When I joined Morgan Stanley some 35 years ago, one of the grizzled old veterans took me aside and gave me a piece of sage advice.
“Never buy a Dow stock”, he said. “They are a guarantee of failure.”
That was quite a bold statement, given that at the time, the closely watched index of 30 stocks included such high-flying darlings as Eastman Kodak (EK), Sears Roebuck & Company (S), and Bethlehem Steel (BS). It turned out to be excellent advice.
Only ten of the Dow stocks of 1983 are still in the index (see tables below), and almost all of the survivors changed names. Standard oil of California became Chevron (CVX), E.I du Pont de Nemours & Company became DowDuPont, Inc. (DD), and Minnesota Mining & Manufacturing became 3M (MMM).
Almost all of the rest went out of business, like Union Carbide Corporation (the Bhopal disaster) and Johns-Manville (asbestos products), or were taken over. A small fragment of the old E.W. Woolworth is known as Foot Locker (FL) today.
Charles Dow created his namesake average on May 26, 1896, consisting of 12 names. Almost all were gigantic trusts and monopolies that were broken up only a few years later by the Sherman Antitrust Act.
In many ways, the index has evolved to reflect the maturing of the US economy, from an 18th century British agricultural colony to the manufacturing powerhouse of the 20th century, to the technology and services-driven economy of today.
Of the original Dow stocks, only one, US Leather, vanished without a trace. It was the victim of the leap from horses to automobile transportation and the internal combustion engine. United States Rubber is now part of France’s Michelin Group (MGDDY).
American Tobacco reinvented itself as Fortune Brands (FBHS) to ditch the unpopular “tobacco” word. National Lead moved into paints with the Dutch Boy brand. It sold off that division when the prospects for leaded paints dimmed in 1970 (they cause mental illness in children).
What was the longest lived of the original 1896 Dow stocks? General Electric (GE), originally founded by light bulb inventor Thomas Edison. It went down in flames thanks to poor management and was delisted in 2018. It was a 122-year run. Today, it is one of the great turnaround challenges facing American Industry.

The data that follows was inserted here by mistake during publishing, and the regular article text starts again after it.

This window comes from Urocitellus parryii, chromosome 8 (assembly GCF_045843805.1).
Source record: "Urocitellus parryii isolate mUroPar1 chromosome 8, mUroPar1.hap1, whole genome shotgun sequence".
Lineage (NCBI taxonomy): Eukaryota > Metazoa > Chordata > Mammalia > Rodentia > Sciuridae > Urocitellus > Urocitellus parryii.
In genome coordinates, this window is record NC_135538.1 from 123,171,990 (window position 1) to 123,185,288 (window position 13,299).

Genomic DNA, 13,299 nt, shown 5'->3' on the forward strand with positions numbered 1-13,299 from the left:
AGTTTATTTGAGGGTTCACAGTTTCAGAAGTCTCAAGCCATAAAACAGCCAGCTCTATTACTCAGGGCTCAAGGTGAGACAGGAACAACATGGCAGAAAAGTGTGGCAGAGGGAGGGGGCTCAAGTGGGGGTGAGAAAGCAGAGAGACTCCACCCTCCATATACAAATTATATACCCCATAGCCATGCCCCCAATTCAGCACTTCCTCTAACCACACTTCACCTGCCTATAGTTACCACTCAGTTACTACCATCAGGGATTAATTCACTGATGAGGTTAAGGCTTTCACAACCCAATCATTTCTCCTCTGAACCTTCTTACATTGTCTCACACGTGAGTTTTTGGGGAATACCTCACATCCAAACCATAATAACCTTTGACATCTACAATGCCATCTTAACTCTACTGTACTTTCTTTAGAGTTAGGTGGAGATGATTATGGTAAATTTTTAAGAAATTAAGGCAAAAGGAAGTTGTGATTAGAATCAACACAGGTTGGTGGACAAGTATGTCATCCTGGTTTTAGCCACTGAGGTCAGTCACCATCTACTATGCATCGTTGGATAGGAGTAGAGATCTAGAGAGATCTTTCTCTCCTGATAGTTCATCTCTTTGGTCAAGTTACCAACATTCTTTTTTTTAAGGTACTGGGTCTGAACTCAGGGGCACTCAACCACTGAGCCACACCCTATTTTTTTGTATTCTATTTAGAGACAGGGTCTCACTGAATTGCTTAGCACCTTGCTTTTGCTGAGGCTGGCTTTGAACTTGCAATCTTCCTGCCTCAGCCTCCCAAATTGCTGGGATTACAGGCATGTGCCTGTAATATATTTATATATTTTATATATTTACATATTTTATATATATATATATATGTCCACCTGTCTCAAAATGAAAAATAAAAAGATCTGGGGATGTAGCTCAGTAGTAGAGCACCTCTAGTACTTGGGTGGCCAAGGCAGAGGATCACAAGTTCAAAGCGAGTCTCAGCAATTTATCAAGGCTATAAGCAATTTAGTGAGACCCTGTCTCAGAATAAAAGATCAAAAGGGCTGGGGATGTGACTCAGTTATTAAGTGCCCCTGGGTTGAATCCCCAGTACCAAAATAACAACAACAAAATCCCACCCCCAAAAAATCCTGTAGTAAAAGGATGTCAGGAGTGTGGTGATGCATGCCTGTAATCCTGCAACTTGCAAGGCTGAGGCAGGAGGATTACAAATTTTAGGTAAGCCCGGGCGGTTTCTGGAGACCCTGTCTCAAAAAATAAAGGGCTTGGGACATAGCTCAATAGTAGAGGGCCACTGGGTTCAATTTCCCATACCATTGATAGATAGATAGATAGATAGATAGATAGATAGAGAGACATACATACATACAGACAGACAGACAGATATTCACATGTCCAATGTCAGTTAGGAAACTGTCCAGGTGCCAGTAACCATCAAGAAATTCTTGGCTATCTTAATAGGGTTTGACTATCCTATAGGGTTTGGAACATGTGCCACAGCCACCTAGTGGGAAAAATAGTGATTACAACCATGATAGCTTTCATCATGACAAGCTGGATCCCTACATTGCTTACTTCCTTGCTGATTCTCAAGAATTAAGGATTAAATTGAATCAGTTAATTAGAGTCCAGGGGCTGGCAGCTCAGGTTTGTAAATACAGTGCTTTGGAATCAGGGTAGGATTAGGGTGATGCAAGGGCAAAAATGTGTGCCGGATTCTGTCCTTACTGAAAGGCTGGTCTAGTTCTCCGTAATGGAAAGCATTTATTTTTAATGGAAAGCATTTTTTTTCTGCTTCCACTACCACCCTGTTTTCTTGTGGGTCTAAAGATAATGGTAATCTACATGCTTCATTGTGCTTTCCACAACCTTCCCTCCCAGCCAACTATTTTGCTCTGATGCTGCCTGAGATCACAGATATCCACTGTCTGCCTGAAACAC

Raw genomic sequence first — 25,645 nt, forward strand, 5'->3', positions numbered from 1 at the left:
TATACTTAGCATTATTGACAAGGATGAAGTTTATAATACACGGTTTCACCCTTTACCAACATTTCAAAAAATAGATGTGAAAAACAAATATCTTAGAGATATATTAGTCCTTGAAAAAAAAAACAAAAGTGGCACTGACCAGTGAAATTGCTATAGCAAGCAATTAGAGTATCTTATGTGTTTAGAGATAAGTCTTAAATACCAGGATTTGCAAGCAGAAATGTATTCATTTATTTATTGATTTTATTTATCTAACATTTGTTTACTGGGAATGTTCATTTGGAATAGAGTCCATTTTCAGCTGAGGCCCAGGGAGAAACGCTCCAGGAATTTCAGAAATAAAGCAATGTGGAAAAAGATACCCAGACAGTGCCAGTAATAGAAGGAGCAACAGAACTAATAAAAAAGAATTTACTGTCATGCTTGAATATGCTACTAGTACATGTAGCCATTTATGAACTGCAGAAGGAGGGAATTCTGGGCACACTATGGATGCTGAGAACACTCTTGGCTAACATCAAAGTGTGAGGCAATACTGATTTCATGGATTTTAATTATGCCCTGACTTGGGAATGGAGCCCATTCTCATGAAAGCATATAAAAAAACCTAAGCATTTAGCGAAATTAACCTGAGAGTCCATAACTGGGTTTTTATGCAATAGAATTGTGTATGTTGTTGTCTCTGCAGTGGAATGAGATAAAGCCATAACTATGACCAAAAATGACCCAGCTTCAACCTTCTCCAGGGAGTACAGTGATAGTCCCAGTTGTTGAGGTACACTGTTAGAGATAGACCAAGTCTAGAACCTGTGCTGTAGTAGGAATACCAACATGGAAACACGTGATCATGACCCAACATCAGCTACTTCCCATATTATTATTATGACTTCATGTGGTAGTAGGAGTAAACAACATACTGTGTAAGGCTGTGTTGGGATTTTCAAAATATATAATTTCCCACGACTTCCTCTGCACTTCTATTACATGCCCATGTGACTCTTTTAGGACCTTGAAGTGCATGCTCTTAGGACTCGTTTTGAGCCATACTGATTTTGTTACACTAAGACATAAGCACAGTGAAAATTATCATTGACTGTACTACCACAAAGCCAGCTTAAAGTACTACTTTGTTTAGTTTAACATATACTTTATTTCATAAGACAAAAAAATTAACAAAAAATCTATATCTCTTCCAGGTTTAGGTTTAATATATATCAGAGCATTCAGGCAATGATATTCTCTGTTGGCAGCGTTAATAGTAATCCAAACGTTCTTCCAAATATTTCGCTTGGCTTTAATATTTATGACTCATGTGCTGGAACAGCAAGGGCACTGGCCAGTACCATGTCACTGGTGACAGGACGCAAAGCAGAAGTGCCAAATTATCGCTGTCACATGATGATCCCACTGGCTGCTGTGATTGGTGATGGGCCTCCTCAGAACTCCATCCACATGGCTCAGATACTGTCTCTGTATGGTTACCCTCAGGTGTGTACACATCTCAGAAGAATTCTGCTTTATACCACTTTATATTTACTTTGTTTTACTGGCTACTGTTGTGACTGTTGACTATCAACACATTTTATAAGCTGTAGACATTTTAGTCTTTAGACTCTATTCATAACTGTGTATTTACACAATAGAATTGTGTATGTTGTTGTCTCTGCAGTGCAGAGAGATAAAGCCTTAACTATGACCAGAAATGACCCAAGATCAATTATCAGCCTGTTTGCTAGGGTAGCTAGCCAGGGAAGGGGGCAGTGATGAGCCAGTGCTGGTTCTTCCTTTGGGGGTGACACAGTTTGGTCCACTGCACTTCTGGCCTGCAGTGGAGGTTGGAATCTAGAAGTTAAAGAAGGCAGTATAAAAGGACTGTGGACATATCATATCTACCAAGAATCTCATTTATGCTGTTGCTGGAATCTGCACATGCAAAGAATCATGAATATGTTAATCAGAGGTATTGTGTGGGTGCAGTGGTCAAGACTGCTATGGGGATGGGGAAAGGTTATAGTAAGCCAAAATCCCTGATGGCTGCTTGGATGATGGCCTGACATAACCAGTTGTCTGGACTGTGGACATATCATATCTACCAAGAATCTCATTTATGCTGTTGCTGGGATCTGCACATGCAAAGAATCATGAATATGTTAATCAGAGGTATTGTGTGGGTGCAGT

Which company is the American Leather of today? My bet is that it’s General Motors (GM), which is greatly lagging behind Tesla (TSLA) in the development of electric cars (90% market share versus 5%). With a product development cycle of five years, it simply lacks the DNA to compete in the technology age.
What will be the largest Dow stock in a decade? Regular readers already know the answer.
Sears: Not the Path to Wealth and Riches
Me Not Buying Dow Stocks in 1983
https://www.madhedgefundtrader.com/wp-content/uploads/2016/12/john-tokyo.jpg425318Mad Hedge Fund Traderhttps://www.madhedgefundtrader.com/wp-content/uploads/2019/05/cropped-mad-hedge-logo-transparent-192x192_f9578834168ba24df3eb53916a12c882.pngMad Hedge Fund Trader2019-11-26 07:04:562019-11-26 07:37:49What Happened to the Dow?
Below please find subscribers’ Q&A for the Mad Hedge Fund Trader August 21Global Strategy Webinar broadcast with my guest and co-host Bill Davis of the Mad Day Trader. Keep those questions coming!
Q: Hey Bill, how often have you heard the word “recession” in the last 24 hours?
A: Seems like every time I turn around. But then we’re also getting a pop in the market; we thought it bottomed a few days ago. The question was: how far were we going to get to bounce? This is going to be very telling as to what happens on this next rally.
Q: Can interest rates go lower?
A: Yes, they can go a lot lower. The general consensus in the US is that we bottom them out somewhere between zero and 1.0%. We’re already way below that in Europe, so we will see lower here in the US. It’s all happening because QE (quantitative easing) is ramping up on a global basis. Europe is about to announce a major QE program in the beginning of September, and the US ended their quantitative tightening way back in March. So, the global flooding of money from central banks, now at $17 trillion, is about to increase even more. That’s what’s causing these huge dislocations in the bond market.